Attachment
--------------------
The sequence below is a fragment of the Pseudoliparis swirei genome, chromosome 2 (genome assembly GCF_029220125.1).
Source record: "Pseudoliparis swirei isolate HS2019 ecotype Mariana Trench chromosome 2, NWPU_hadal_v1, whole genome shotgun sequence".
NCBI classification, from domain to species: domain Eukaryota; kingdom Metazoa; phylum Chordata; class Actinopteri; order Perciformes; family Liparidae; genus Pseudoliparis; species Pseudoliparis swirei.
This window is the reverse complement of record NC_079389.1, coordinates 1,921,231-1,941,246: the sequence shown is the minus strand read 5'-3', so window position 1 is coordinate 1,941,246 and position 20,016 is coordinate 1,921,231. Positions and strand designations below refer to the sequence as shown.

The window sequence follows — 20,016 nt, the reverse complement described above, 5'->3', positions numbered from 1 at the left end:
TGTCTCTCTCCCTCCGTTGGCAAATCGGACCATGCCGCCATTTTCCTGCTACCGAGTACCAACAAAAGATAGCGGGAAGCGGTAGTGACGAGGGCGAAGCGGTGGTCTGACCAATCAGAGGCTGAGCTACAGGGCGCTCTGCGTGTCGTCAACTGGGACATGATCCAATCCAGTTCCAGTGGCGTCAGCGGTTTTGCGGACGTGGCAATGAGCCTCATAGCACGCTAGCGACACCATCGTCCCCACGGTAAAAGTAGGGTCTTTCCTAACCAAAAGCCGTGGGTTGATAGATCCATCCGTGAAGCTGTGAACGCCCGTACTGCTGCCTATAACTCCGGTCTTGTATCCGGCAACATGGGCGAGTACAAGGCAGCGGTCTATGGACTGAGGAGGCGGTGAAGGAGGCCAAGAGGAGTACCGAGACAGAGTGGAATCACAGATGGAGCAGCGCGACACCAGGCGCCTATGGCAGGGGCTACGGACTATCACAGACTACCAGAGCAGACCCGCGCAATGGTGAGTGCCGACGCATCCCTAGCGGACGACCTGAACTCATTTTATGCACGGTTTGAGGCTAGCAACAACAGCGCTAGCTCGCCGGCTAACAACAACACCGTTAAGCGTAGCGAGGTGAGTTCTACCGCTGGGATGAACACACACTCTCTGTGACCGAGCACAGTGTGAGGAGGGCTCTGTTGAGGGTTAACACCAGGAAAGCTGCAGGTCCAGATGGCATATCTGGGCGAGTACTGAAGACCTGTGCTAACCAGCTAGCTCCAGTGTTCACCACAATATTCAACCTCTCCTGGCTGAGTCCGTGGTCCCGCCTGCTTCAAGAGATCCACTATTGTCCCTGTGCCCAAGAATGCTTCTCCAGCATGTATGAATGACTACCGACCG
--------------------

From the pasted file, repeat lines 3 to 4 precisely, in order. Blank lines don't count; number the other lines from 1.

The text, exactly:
NCBI classification, from domain to species: domain Eukaryota; kingdom Metazoa; phylum Chordata; class Actinopteri; order Perciformes; family Liparidae; genus Pseudoliparis; species Pseudoliparis swirei.
This window is the reverse complement of record NC_079389.1, coordinates 1,921,231-1,941,246: the sequence shown is the minus strand read 5'-3', so window position 1 is coordinate 1,941,246 and position 20,016 is coordinate 1,921,231. Positions and strand designations below refer to the sequence as shown.